Bush, Putin Discuss Missile Shield
(wsj) - President Bush and Russian counterpart Vladimir Putin sat down to a friendly final dinner on Saturday, even doing a bit of folk dancing together. But as the U.S. and Russia negotiated a "strategic framework" for more cooperative relations, quick agreement appeared unlikely on a U.S.-backed plan for a missile shield system in Europe.
White House officials - who had held out at least some hope of a deal earlier in the week - conceded that no final agreement would be reached on Sunday. "We'll have some more work to do afterwards," White House press secretary Dana Perino said aboard Air Force One on the way to Sochi, a Black Sea resort. "But we think the dialogue is headed in the right direction, and that this meeting will be able to push that along even further."
After the dinner, Ms. Perino said the framework will reflect progress on a range of other issues, including trade and economic issues, nuclear proliferation and anti-terrorism efforts. But no major agreements were expected.
The weekend get-together is designed to showcase the close - yet often contentious - relationship that Messrs. Bush and Putin have had over almost eight years. Officials also hope to solidify the broader relationship between the two countries as both leaders prepare to leave office. Mr. Bush in particular wants to show that he's smoothing out some of the rough patches in U.S. foreign policy during his tenure.
The U.S. and Russia initially grew closer after the terrorist attacks of 9/11, when Mr. Putin helped in planning for the U.S.-led military action in Afghanistan. But more recently, Russia has grown nervous over U.S.-led efforts to add former communist countries in eastern Europe to the security umbrella of the North Atlantic Treaty Organization.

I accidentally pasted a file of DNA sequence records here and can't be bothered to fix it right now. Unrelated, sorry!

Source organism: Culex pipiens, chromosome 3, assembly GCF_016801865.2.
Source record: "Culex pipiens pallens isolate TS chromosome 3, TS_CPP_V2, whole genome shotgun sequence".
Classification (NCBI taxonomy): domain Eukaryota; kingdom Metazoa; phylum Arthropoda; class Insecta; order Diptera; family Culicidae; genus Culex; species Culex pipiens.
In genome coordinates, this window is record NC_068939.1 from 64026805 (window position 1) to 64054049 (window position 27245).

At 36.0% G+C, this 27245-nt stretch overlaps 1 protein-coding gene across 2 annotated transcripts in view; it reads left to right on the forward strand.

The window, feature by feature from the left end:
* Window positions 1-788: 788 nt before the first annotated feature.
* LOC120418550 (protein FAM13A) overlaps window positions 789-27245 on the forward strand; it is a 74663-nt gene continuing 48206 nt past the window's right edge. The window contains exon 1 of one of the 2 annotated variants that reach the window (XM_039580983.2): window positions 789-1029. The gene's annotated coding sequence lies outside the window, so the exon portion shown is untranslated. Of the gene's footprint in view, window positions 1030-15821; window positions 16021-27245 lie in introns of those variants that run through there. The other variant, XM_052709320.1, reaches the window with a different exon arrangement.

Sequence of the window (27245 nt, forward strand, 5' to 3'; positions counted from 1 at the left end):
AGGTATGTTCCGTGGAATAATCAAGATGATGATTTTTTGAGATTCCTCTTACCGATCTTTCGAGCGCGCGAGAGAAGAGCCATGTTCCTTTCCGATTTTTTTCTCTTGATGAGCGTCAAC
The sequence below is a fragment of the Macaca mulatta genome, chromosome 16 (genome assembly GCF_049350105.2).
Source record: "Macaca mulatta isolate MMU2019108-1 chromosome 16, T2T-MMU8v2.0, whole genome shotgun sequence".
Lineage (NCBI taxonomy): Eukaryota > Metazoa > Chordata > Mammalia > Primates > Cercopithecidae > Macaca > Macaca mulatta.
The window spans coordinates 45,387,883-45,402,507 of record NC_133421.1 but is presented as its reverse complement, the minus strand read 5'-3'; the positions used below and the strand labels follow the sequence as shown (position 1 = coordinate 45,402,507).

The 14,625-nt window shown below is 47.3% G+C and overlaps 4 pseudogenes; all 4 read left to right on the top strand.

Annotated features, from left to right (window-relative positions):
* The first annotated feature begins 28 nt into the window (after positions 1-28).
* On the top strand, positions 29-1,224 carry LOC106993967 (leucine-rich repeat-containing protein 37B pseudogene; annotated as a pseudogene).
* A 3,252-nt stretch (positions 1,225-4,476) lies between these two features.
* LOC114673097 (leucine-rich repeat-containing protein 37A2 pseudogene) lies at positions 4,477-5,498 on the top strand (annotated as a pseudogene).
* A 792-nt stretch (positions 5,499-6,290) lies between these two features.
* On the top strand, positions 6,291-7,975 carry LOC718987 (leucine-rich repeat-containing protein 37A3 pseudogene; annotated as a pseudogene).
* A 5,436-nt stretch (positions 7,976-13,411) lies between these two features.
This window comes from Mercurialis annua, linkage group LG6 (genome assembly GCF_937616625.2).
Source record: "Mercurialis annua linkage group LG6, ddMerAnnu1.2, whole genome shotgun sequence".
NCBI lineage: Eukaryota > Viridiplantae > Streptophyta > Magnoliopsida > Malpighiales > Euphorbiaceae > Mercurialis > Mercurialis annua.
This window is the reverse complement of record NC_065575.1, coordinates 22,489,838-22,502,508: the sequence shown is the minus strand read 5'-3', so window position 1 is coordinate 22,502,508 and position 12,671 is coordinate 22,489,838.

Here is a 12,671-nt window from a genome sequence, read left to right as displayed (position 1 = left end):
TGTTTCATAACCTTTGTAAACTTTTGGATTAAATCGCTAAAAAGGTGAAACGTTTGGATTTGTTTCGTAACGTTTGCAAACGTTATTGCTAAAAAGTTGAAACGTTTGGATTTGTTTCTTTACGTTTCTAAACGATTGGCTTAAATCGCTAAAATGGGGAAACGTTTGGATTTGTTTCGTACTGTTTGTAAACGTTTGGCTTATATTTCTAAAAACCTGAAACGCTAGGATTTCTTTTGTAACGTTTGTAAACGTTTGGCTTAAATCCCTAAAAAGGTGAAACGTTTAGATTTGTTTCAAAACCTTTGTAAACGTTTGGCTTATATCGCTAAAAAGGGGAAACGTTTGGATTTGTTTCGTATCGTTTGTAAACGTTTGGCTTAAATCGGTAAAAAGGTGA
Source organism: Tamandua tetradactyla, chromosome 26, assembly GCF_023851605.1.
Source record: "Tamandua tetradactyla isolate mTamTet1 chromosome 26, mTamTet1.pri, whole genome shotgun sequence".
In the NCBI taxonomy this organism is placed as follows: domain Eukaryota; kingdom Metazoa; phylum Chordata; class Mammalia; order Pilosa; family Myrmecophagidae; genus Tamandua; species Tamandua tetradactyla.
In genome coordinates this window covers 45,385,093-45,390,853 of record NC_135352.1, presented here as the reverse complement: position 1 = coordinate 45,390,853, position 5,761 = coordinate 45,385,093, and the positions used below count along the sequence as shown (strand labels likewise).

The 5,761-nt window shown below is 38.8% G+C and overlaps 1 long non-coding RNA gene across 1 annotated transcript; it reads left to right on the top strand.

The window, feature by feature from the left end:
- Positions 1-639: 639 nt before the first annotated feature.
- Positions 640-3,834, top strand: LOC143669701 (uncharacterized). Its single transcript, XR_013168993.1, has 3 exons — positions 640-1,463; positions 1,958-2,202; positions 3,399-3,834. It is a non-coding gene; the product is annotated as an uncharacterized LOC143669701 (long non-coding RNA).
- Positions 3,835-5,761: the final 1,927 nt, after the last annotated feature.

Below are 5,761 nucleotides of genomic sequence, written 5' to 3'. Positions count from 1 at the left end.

In February 2007, Mr. Putin gave a speech in Munich warning in blunt terms that NATO enlargement was threatening the balance of power in Europe. Russia was particularly unhappy about a plan to extend NATO membership to two former Soviet republics, Georgia and Ukraine. That prompted a new effort at conciliation by the U.S. that culminated in the weekend invitation from Mr. Putin.
On Saturday evening, the two leaders picked up where they frequently have left off in the past, engaging in banter that reflected some of their differences, but also their respect.
At the Russian president's summer residence in Sochi, the two leaders reviewed models of the facilities being planned for the area's 2014 Winter Olympics. On its face, the photo opportunity was a blatant plug for the event, which Mr. Putin views as an economic-development opportunity for the palm-tree-lined city on the Black Sea.
But Mr. Bush spotted an opportunity for another dig at his Russian counterpart's spotty record on civil liberties. When a local official pointed to the planned media building, Mr. Bush responded: "The press center seems like it's the biggest building. Guess that's the way it should be."
Mr. Putin smiled gamely, but didn't respond.
Later, the Russian leader pointed to a tiny model of a ship in the water off Sochi's coast. "This is your yacht," Mr. Putin said in Russian, to laughter. "And you'll live here when you arrive" to attend the event.
"Thank you sir, thank you," Mr. Bush said.
"My pleasure," Mr. Putin added in English.
Later, the two leaders were joined by Russian president-elect Dmitry Medvedev, as well as their staffs, for a dinner that included venison, caviar and veal. The dinner and entertainment lasted about two and a half hours, a long time by Mr. Bush's standards.
The mood at Saturday's dinner likely was improved by the fact that Russia succeeded at a NATO summit in Bucharest this week in slowing down the membership process for Ukraine and Georgia. Mr. Putin suggested in a press conference Friday that Russia remains concerned about NATO's promise to extend membership to the two countries eventually. But at the same time, he said Russian officials are encouraged by recent U.S. concessions aimed at opening the missile shield to Russian participation. The White House says the system - endorsed by NATO this week - is intended to shoot down missiles from Iran, although Russian officials worry it could undercut their own missile deterrent.
The government-owned Sochi compound originally was built in the 1950s. While it's been updated, it retains some of its Soviet era feel, with a simple glass awning over the front entrance and modern concrete columns lining its seaside balcony.